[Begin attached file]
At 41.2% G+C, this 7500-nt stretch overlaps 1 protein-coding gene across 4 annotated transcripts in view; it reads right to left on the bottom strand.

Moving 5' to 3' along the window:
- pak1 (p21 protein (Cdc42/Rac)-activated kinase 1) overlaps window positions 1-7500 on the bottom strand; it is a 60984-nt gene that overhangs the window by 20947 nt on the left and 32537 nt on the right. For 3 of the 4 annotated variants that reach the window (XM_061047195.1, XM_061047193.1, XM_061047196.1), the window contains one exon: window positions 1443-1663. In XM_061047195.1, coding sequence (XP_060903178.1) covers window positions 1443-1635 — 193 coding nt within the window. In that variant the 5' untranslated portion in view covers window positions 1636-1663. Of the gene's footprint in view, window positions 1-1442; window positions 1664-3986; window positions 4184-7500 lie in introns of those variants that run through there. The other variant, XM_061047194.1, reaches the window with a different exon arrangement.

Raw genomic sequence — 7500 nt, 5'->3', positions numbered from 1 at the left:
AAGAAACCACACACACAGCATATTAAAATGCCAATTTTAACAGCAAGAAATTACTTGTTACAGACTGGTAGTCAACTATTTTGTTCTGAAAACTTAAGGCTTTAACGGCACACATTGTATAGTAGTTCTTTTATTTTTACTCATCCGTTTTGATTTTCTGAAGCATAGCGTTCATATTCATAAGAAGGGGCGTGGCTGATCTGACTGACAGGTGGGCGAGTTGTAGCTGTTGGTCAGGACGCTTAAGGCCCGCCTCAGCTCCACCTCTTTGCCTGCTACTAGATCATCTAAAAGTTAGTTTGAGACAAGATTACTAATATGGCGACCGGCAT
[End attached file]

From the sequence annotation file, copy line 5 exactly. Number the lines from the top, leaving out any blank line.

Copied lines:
AAGAAACCACACACACAGCATATTAAAATGCCAATTTTAACAGCAAGAAATTACTTGTTACAGACTGGTAGTCAACTATTTTGTTCTGAAAACTTAAGGCTTTAACGGCACACATTGTATAGTAGTTCTTTTATTTTTACTCATCCGTTTTGATTTTCTGAAGCATAGCGTTCATATTCATAAGAAGGGGCGTGGCTGATCTGACTGACAGGTGGGCGAGTTGTAGCTGTTGGTCAGGACGCTTAAGGCCCGCCTCAGCTCCACCTCTTTGCCTGCTACTAGATCATCTAAAAGTTAGTTTGAGACAAGATTACTAATATGGCGACCGGCAT